tailers Political Action Committee and enhance member communications regarding government affairs. “These changes are designed to make our government affairs activities even more effective at this critical time in our state’s history,” said President Hallan. “Michigan is remaking itself after a decade of decline, and we want to make sure that Michigan Retailers has the strongest hand possible in
influencing decisions that shape the business community in general and the retail industry in particular for years to come.” Prior to joining Michigan Retailers in August, Wm. Hallan was a litigator with the Dykema law firm in Greater Detroit. He is a magna cum laude graduate of the University of Toledo School of Law, a graduate of Denison Universtiy, and served an internship with Senator Richard Lugar in Washington, D.C.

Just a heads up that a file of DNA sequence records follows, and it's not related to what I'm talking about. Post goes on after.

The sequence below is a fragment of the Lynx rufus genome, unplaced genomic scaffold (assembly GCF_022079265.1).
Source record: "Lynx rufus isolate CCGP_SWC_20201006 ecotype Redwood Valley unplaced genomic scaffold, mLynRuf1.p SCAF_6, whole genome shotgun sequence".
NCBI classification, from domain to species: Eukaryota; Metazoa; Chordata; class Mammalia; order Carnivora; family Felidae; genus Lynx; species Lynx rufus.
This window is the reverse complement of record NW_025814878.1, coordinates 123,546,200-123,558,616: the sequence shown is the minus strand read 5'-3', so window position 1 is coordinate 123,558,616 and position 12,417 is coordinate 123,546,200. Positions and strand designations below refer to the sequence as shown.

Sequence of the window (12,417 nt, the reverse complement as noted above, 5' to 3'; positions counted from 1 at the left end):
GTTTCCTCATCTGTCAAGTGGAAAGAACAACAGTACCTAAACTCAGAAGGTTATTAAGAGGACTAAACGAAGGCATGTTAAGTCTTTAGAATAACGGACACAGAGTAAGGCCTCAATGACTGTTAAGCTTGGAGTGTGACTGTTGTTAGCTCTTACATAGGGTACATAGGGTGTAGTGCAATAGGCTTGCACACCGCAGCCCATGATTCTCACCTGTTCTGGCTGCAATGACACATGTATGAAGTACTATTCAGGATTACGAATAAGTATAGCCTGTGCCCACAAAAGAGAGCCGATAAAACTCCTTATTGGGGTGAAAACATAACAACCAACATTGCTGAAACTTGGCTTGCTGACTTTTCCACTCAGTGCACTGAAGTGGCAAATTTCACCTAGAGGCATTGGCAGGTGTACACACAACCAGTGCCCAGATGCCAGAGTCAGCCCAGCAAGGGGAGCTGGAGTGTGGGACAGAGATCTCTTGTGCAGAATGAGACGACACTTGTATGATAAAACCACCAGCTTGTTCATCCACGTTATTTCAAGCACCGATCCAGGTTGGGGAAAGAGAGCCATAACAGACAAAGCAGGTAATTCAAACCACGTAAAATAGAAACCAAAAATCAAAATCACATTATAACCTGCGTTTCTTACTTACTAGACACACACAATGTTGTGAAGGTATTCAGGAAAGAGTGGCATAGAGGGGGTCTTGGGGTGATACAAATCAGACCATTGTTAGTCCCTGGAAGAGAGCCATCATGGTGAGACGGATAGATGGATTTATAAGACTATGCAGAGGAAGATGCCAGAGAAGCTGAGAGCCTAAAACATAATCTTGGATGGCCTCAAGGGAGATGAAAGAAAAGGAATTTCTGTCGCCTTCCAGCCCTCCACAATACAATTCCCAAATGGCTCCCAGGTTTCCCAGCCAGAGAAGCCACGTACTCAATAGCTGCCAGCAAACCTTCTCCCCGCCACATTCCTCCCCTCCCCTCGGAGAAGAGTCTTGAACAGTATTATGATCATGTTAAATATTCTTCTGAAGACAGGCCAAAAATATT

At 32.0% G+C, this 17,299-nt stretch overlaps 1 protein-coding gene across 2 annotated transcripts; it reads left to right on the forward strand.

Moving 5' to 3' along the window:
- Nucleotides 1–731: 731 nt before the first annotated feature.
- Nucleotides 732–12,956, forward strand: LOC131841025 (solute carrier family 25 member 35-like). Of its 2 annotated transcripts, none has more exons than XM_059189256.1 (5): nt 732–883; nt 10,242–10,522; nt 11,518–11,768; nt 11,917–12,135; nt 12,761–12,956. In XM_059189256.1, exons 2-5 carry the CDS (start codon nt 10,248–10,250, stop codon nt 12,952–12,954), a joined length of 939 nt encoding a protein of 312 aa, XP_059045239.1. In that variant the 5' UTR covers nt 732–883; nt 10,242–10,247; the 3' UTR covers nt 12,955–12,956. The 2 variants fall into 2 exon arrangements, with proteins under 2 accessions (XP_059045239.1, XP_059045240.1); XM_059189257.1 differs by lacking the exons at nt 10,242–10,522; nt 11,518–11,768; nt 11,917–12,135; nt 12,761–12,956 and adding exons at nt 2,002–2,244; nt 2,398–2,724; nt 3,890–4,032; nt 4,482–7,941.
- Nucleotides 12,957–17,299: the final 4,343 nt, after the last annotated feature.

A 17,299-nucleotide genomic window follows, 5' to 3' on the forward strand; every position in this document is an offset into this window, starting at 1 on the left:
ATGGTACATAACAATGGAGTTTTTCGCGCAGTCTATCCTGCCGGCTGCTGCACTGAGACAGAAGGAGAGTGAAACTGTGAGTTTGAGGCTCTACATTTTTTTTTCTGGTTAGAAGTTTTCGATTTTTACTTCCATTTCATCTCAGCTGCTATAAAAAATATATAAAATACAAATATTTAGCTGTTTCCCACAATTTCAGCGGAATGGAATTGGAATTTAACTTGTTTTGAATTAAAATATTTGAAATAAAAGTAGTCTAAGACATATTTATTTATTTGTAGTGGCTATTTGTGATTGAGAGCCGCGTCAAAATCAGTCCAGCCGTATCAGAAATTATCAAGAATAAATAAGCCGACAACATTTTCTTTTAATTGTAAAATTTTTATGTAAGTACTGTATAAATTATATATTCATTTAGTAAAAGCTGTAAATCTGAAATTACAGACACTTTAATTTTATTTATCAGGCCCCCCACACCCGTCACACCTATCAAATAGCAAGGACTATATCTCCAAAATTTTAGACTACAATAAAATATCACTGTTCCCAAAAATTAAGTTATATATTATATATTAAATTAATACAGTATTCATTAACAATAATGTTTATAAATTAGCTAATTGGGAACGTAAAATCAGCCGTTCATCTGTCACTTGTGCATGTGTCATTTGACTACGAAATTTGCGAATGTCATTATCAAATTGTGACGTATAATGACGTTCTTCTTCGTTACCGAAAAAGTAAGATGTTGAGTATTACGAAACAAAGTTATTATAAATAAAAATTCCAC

Retail By Norm Feuti
James P. Hallan
President and CEO Michigan Retailers Association
Vice Chair Ideation, Ann Arbor
Peter R. Sobelton Treasurer Birmingham
Secretary Michigan Retailers Association
Joe Swanson Past Chair Target Corp.
Becky Beauchine Kulka
Becky Beauchine Kulka Diamonds and Fine Jewelry, Okemos
Marshall Music Company, Lansing
Orin Mazzoni, Jr.
Orin Jewelers, Garden City
Brandon Tire & Battery, Ortonville
R.D. (Dan) Musser III
Grand Hotel, Mackinac Island
John Smythe Lansing
Meijer, Inc., Grand Rapids
D. Larry Sherman
Board Member Emeritus
Michigan Retailers Services, Inc. Board of Directors: Bo Brines Little Forks Outfitters, Midland
Continued from page 1
The committee returned to the issue for the first time this year on February 1, approving by a 15-1 vote a resolution by Rep. Mark Meadows (D-East Lansing) urging Congress to enact a national solution to the problem. Hallan testified in support but told legislators Michigan cannot wait
Chair Great Northern Trading Co., Rockford